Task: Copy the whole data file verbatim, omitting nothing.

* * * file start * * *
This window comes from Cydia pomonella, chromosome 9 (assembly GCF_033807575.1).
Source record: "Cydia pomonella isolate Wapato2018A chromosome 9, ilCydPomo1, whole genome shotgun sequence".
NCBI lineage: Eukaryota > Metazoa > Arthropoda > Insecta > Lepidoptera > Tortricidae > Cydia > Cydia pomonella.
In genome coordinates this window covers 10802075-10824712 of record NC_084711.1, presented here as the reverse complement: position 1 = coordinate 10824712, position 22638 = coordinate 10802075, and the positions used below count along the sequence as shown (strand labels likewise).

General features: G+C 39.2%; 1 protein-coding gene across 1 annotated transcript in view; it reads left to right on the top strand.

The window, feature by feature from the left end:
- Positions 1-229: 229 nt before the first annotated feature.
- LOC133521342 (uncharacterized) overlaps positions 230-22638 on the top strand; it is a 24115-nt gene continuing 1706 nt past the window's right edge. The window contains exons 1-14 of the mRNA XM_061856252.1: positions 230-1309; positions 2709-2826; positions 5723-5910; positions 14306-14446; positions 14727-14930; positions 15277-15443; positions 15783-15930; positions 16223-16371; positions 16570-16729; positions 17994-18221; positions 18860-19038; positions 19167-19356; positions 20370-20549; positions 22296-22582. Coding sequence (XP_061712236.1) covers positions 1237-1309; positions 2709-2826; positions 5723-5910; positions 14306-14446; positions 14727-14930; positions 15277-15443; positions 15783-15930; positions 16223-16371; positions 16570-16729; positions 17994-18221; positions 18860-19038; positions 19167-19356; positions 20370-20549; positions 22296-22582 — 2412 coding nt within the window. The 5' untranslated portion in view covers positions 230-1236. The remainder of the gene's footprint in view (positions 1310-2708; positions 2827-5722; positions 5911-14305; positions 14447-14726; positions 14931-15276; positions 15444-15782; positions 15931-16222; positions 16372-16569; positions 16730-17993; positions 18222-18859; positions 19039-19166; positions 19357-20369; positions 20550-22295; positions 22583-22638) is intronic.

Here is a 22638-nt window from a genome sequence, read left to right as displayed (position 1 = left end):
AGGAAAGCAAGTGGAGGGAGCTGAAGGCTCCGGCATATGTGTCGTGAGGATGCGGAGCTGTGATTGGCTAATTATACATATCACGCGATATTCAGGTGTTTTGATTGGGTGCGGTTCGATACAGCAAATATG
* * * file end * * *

This window comes from Cydia pomonella, chromosome 9 (assembly GCF_033807575.1).
Source record: "Cydia pomonella isolate Wapato2018A chromosome 9, ilCydPomo1, whole genome shotgun sequence".
NCBI lineage: Eukaryota > Metazoa > Arthropoda > Insecta > Lepidoptera > Tortricidae > Cydia > Cydia pomonella.
In genome coordinates this window covers 10802075-10824712 of record NC_084711.1, presented here as the reverse complement: position 1 = coordinate 10824712, position 22638 = coordinate 10802075, and the positions used below count along the sequence as shown (strand labels likewise).

General features: G+C 39.2%; 1 protein-coding gene across 1 annotated transcript in view; it reads left to right on the top strand.

The window, feature by feature from the left end:
- Positions 1-229: 229 nt before the first annotated feature.
- LOC133521342 (uncharacterized) overlaps positions 230-22638 on the top strand; it is a 24115-nt gene continuing 1706 nt past the window's right edge. The window contains exons 1-14 of the mRNA XM_061856252.1: positions 230-1309; positions 2709-2826; positions 5723-5910; positions 14306-14446; positions 14727-14930; positions 15277-15443; positions 15783-15930; positions 16223-16371; positions 16570-16729; positions 17994-18221; positions 18860-19038; positions 19167-19356; positions 20370-20549; positions 22296-22582. Coding sequence (XP_061712236.1) covers positions 1237-1309; positions 2709-2826; positions 5723-5910; positions 14306-14446; positions 14727-14930; positions 15277-15443; positions 15783-15930; positions 16223-16371; positions 16570-16729; positions 17994-18221; positions 18860-19038; positions 19167-19356; positions 20370-20549; positions 22296-22582 — 2412 coding nt within the window. The 5' untranslated portion in view covers positions 230-1236. The remainder of the gene's footprint in view (positions 1310-2708; positions 2827-5722; positions 5911-14305; positions 14447-14726; positions 14931-15276; positions 15444-15782; positions 15931-16222; positions 16372-16569; positions 16730-17993; positions 18222-18859; positions 19039-19166; positions 19357-20369; positions 20550-22295; positions 22583-22638) is intronic.

Here is a 22638-nt window from a genome sequence, read left to right as displayed (position 1 = left end):
AGGAAAGCAAGTGGAGGGAGCTGAAGGCTCCGGCATATGTGTCGTGAGGATGCGGAGCTGTGATTGGCTAATTATACATATCACGCGATATTCAGGTGTTTTGATTGGGTGCGGTTCGATACAGCAAATATG